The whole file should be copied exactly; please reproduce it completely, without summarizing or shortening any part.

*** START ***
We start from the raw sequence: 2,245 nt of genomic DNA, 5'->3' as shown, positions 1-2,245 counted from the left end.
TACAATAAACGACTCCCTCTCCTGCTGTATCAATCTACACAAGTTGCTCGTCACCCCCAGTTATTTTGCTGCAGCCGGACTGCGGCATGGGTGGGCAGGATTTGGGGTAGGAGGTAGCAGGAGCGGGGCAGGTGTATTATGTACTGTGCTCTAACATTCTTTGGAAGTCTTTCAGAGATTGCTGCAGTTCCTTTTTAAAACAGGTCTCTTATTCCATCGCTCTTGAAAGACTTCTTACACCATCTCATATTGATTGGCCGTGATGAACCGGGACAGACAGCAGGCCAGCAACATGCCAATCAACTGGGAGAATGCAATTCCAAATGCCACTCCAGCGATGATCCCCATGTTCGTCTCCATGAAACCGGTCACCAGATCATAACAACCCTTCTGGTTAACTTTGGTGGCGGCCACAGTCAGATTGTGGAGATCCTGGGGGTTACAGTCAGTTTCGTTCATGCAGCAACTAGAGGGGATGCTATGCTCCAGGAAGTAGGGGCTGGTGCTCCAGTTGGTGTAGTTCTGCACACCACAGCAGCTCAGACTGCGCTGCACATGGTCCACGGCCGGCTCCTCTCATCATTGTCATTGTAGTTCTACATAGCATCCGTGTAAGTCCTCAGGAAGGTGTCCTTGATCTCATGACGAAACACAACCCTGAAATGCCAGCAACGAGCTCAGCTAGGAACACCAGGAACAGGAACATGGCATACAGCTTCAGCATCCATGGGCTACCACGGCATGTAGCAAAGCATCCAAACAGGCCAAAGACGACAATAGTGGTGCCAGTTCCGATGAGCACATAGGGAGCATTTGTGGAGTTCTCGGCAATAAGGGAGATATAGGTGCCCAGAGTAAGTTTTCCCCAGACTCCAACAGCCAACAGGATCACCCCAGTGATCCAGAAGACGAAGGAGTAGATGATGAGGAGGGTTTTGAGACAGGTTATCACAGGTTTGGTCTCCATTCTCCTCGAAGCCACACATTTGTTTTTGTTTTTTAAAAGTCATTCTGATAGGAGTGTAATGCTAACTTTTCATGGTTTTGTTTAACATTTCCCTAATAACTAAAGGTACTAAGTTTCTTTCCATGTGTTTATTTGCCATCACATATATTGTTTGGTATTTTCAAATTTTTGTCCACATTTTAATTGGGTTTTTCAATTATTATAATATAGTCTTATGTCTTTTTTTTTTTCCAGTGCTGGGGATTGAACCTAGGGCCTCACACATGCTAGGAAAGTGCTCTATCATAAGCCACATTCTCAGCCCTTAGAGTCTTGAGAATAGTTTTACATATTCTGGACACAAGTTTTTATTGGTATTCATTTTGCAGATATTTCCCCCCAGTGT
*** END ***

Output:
We start from the raw sequence: 2,245 nt of genomic DNA, 5'->3' as shown, positions 1-2,245 counted from the left end.
TACAATAAACGACTCCCTCTCCTGCTGTATCAATCTACACAAGTTGCTCGTCACCCCCAGTTATTTTGCTGCAGCCGGACTGCGGCATGGGTGGGCAGGATTTGGGGTAGGAGGTAGCAGGAGCGGGGCAGGTGTATTATGTACTGTGCTCTAACATTCTTTGGAAGTCTTTCAGAGATTGCTGCAGTTCCTTTTTAAAACAGGTCTCTTATTCCATCGCTCTTGAAAGACTTCTTACACCATCTCATATTGATTGGCCGTGATGAACCGGGACAGACAGCAGGCCAGCAACATGCCAATCAACTGGGAGAATGCAATTCCAAATGCCACTCCAGCGATGATCCCCATGTTCGTCTCCATGAAACCGGTCACCAGATCATAACAACCCTTCTGGTTAACTTTGGTGGCGGCCACAGTCAGATTGTGGAGATCCTGGGGGTTACAGTCAGTTTCGTTCATGCAGCAACTAGAGGGGATGCTATGCTCCAGGAAGTAGGGGCTGGTGCTCCAGTTGGTGTAGTTCTGCACACCACAGCAGCTCAGACTGCGCTGCACATGGTCCACGGCCGGCTCCTCTCATCATTGTCATTGTAGTTCTACATAGCATCCGTGTAAGTCCTCAGGAAGGTGTCCTTGATCTCATGACGAAACACAACCCTGAAATGCCAGCAACGAGCTCAGCTAGGAACACCAGGAACAGGAACATGGCATACAGCTTCAGCATCCATGGGCTACCACGGCATGTAGCAAAGCATCCAAACAGGCCAAAGACGACAATAGTGGTGCCAGTTCCGATGAGCACATAGGGAGCATTTGTGGAGTTCTCGGCAATAAGGGAGATATAGGTGCCCAGAGTAAGTTTTCCCCAGACTCCAACAGCCAACAGGATCACCCCAGTGATCCAGAAGACGAAGGAGTAGATGATGAGGAGGGTTTTGAGACAGGTTATCACAGGTTTGGTCTCCATTCTCCTCGAAGCCACACATTTGTTTTTGTTTTTTAAAAGTCATTCTGATAGGAGTGTAATGCTAACTTTTCATGGTTTTGTTTAACATTTCCCTAATAACTAAAGGTACTAAGTTTCTTTCCATGTGTTTATTTGCCATCACATATATTGTTTGGTATTTTCAAATTTTTGTCCACATTTTAATTGGGTTTTTCAATTATTATAATATAGTCTTATGTCTTTTTTTTTTTCCAGTGCTGGGGATTGAACCTAGGGCCTCACACATGCTAGGAAAGTGCTCTATCATAAGCCACATTCTCAGCCCTTAGAGTCTTGAGAATAGTTTTACATATTCTGGACACAAGTTTTTATTGGTATTCATTTTGCAGATATTTCCCCCCAGTGT